If these items are not defined correctly, or if the service account privileges and file protections are not assigned correctly, the service will fail to respond to an incoming request. This failure may be logged in the service-specific log file.

To display information about a service, enter the TCPIP command SHOW SERVICE /FULL and specify the service name. For example:


Service: TELNET                                          (1)
                           State:     Enabled
Port:               23     Protocol:  TCP             Address:
Inactivity:          1     User_name: not defined     Process:  not defined
Limit:              57     Active:     12             Peak:      14

File:         not defined
Flags:        Listen Rtty

Socket Opts:  Keepalive Rcheck Scheck                    (2)
 Receive:         3000     Send:            3000

Log Opts:     Actv Dactv Conn Error Logi Logo Mdfy Rjct  (3)
 File:        not defined

Security                                                 (4)
 Reject msg:  not defined
 Accept host:
 Accept netw:
  1. This section displays information about the service: service name, process name, user name, port and interface on which the service is listening, whether the service is enabled or disabled, and the number of copies of the service that can run at one time.
  2. This section displays the socket options that the service uses. The service's socket options can be changed dynamically, though it is unlikely that someone would change them. If you suspect that improper socket options are in effect, you can reestablish the default values by disabling the service, running TCPIP$CONFIG, and then enabling the service.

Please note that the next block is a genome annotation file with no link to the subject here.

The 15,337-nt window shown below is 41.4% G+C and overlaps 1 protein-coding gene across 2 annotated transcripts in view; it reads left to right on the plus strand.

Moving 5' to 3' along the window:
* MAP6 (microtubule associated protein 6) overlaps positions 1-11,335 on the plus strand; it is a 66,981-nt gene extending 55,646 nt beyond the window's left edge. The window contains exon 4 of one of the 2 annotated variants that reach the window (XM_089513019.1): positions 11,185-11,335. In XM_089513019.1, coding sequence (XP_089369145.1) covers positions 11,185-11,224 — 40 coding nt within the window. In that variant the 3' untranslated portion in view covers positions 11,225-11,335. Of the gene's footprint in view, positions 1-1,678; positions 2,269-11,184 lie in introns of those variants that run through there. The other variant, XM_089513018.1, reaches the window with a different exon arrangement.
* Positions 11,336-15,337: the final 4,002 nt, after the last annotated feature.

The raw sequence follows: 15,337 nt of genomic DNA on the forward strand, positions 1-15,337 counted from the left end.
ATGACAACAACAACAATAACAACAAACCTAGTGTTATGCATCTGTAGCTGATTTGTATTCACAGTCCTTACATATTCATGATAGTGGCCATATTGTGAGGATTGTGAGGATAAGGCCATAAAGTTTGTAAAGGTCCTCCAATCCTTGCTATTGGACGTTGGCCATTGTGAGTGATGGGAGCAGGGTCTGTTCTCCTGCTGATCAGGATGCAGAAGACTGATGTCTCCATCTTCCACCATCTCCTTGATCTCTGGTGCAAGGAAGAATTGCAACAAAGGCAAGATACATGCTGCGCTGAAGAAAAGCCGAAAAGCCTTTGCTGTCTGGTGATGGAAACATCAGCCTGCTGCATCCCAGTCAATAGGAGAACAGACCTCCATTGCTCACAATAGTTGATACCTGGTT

3. This section displays the name of the log file that receives event messages and the events that the service will log. Checking the log file may indicate the cause of a problem.
  4. This security section displays a list of hosts and networks that are specifically given or denied access to the service. If one system is unable to access a service, check this section to see whether the system or its associated network is being denied the service. Verifying Process Privileges

To check the privileges associated with a service's process, enter a command for the process, as follows:


                    Open Hdr Shared   Prv
        Entry access count         = 20
        Current / Maximum shared   = 1 / 1
        Global section count       = 1
        Privileges = SYSPRV
        Authorized = SYSPRV


                    Open Hdr Shared   Prv
        Entry access count         = 42
        Current / Maximum shared   = 1 / 3
        Global section count       = 1
        Privileges = PSWAPM OPER
        Authorized = PSWAPM OPER